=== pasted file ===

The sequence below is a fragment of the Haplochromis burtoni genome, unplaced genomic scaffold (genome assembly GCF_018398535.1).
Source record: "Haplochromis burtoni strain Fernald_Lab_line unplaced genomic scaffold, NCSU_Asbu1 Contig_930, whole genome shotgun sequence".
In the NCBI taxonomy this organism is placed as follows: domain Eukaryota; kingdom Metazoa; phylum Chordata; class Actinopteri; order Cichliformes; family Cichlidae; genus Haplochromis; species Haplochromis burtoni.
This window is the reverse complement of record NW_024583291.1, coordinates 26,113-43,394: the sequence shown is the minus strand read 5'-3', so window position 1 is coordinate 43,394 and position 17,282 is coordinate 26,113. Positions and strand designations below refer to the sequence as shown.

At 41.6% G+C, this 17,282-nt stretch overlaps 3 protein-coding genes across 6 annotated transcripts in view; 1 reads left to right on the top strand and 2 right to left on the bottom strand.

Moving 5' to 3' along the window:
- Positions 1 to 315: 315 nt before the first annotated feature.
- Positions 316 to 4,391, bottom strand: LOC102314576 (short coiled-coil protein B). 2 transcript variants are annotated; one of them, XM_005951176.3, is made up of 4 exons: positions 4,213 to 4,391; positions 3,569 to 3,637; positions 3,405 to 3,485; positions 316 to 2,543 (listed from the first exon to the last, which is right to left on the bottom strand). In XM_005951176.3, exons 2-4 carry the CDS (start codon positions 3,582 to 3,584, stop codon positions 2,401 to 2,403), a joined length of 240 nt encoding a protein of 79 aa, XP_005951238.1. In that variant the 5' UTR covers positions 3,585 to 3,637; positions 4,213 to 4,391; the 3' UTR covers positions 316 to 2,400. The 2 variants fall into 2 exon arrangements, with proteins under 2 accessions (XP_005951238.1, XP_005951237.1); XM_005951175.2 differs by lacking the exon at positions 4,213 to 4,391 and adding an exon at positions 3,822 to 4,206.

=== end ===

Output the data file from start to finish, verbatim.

The sequence below is a fragment of the Haplochromis burtoni genome, unplaced genomic scaffold (genome assembly GCF_018398535.1).
Source record: "Haplochromis burtoni strain Fernald_Lab_line unplaced genomic scaffold, NCSU_Asbu1 Contig_930, whole genome shotgun sequence".
In the NCBI taxonomy this organism is placed as follows: domain Eukaryota; kingdom Metazoa; phylum Chordata; class Actinopteri; order Cichliformes; family Cichlidae; genus Haplochromis; species Haplochromis burtoni.
This window is the reverse complement of record NW_024583291.1, coordinates 26,113-43,394: the sequence shown is the minus strand read 5'-3', so window position 1 is coordinate 43,394 and position 17,282 is coordinate 26,113. Positions and strand designations below refer to the sequence as shown.

At 41.6% G+C, this 17,282-nt stretch overlaps 3 protein-coding genes across 6 annotated transcripts in view; 1 reads left to right on the top strand and 2 right to left on the bottom strand.

Moving 5' to 3' along the window:
- Positions 1 to 315: 315 nt before the first annotated feature.
- Positions 316 to 4,391, bottom strand: LOC102314576 (short coiled-coil protein B). 2 transcript variants are annotated; one of them, XM_005951176.3, is made up of 4 exons: positions 4,213 to 4,391; positions 3,569 to 3,637; positions 3,405 to 3,485; positions 316 to 2,543 (listed from the first exon to the last, which is right to left on the bottom strand). In XM_005951176.3, exons 2-4 carry the CDS (start codon positions 3,582 to 3,584, stop codon positions 2,401 to 2,403), a joined length of 240 nt encoding a protein of 79 aa, XP_005951238.1. In that variant the 5' UTR covers positions 3,585 to 3,637; positions 4,213 to 4,391; the 3' UTR covers positions 316 to 2,400. The 2 variants fall into 2 exon arrangements, with proteins under 2 accessions (XP_005951238.1, XP_005951237.1); XM_005951175.2 differs by lacking the exon at positions 4,213 to 4,391 and adding an exon at positions 3,822 to 4,206.